Pressure control valves are sensitive to the direction of flow. For example, flow cannot pass through a relief valve from T to P. Some pressure control valves, such as sequence valves, pressure reducing valves, and load holding/load control valves (counterbalance, holding, over-center, and brake valves) are located in circuits between the directional control valve and the actuator. In order to allow reverse flow around the pressure control section of the valve, these valves include reverse free-flow check valves. If the valve is installed incorrectly (backwards), the desired actuator control will not be achieved.
When choosing a pressure control valve, there are a number of factors that must be considered. A pressure control valve must be able to handle both the pressure and flow of the system being controlled or protected.
It is also important to understand the characteristics of the valve when setting the pressure. There can be a substantial difference between the cracking and full flow-pressure setting of the valve. A simple, directing acting relief is held closed by a spring pushing on a poppet or ball against a seat. When the pressure is great enough to act on the area of the poppet and lift it against the spring, the valve cracks open. However, the act of lifting the poppet compresses the spring and causes an increase in the pressure setting. As the flow past the poppet increases, there is a corresponding increase in pressure. A system whose relief is set at a cracking pressure may experience the stalling of the prime mover and/or greater than desired force at the actuator when full flow is being relieved.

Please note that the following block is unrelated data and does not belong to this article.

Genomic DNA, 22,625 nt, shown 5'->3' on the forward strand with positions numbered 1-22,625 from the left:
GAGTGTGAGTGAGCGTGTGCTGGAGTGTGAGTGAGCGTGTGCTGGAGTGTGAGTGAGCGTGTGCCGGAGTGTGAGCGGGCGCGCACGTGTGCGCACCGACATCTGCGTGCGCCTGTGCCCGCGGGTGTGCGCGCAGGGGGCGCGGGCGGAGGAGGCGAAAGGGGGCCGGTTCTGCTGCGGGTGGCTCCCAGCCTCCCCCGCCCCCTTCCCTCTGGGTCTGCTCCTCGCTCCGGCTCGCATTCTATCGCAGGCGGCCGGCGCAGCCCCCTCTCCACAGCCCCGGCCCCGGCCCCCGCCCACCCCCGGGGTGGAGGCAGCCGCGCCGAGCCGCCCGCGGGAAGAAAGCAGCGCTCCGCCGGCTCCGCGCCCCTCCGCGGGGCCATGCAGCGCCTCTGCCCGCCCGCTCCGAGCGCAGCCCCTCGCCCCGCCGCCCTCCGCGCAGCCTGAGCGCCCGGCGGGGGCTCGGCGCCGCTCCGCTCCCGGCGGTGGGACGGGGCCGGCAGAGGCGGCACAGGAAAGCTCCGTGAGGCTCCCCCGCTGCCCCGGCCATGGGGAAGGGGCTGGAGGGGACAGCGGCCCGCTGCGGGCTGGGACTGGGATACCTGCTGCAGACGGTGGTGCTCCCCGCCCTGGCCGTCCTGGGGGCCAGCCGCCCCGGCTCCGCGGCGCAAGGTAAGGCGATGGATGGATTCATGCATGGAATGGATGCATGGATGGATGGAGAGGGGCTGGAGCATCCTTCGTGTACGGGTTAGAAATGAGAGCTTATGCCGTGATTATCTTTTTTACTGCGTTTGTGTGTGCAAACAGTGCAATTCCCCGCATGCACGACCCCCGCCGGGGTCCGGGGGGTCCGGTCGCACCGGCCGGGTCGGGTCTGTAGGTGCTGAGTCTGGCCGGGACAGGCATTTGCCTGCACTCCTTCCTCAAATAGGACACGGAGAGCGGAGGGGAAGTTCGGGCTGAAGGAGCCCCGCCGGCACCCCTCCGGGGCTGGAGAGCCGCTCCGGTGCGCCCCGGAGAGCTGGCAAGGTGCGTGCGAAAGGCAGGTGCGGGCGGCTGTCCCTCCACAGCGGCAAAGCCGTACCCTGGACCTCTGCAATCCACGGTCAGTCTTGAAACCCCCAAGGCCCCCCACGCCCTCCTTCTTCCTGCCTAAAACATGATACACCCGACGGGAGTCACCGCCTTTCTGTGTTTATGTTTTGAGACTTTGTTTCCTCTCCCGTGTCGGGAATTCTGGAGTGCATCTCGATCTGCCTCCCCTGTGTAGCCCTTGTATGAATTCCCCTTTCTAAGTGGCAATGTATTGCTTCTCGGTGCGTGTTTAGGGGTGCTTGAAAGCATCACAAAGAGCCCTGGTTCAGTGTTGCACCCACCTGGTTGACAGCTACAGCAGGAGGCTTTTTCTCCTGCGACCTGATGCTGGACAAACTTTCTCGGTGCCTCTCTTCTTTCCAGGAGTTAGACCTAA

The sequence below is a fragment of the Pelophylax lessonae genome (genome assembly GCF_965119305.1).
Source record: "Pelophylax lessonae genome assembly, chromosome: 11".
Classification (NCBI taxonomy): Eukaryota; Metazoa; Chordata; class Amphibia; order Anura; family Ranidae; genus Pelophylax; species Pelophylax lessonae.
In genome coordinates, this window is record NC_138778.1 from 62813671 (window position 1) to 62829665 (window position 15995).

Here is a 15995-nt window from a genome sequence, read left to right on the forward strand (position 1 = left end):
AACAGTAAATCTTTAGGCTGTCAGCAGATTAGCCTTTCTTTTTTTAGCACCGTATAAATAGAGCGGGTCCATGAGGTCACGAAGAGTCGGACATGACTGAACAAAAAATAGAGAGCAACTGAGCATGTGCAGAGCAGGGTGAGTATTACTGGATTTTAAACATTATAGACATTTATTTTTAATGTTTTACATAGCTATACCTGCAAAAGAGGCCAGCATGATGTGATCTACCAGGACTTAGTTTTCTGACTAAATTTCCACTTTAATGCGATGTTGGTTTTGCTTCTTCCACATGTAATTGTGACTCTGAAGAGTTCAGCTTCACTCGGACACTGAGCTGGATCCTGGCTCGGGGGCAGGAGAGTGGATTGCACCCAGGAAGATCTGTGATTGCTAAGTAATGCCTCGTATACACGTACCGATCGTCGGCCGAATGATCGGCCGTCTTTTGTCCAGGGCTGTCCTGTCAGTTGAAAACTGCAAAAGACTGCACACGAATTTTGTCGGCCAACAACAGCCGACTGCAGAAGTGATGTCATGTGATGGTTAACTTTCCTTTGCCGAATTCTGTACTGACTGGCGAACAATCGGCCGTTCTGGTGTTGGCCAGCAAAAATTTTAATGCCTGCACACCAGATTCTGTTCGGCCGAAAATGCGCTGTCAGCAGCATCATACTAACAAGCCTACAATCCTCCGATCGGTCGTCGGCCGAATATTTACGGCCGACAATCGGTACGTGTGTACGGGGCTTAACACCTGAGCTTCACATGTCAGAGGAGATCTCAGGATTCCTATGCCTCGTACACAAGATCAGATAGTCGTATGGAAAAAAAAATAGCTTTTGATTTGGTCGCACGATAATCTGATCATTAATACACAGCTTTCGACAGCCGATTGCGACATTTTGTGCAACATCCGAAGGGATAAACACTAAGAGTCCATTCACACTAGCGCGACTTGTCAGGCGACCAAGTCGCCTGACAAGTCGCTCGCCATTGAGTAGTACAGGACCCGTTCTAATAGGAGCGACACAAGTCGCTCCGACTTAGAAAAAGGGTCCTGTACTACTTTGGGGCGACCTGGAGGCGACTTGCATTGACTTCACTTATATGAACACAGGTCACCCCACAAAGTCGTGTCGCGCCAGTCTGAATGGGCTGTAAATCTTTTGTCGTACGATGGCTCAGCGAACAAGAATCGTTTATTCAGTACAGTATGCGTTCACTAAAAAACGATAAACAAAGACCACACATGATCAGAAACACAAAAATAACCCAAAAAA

A compound relief mitigates this effect by using a simple relief to vent the spring chamber of a main valve. The poppet in the main valve is held closed by a relatively light spring and by the system pressure that is felt through a small orifice in the poppet. When the pressure setting of the direct operating relief is met, the valve cracks open, venting the spring chamber of the main valve and allowing that poppet to open, relieving the system. The flow through the simple relief is relatively constant and so there is little difference between the cracking and full flow-pressure, up to the flow rating of the valve. The actual system pressure is an accumulation of the cracking pressure of the simple relief, the spring rating of the main valve, and the pressure drop through the effective orifice of the valve.
When the rated flow is passing through the valve, the poppet is fully open and the effective orifice is fixed at its maximum. Any increase in flow will result in an increase in system pressure known as pressure override.
The response time of a compound relief will be the combination of the opening of the simple relief and that of the main stage. Consequently, a compound relief will take longer to open than a simple relief. This is why a simple relief should be chosen when protecting against sudden pressure spikes.
1.The cracking pressure of a direct operating relief valve is:
a. The pressure at which the valve begins to open.
b. The highest pressure the valve can withstand.
c. Higher than the full flow-pressure.
d. The pressure at which the valve housing will split.
e. The same for all relief valves.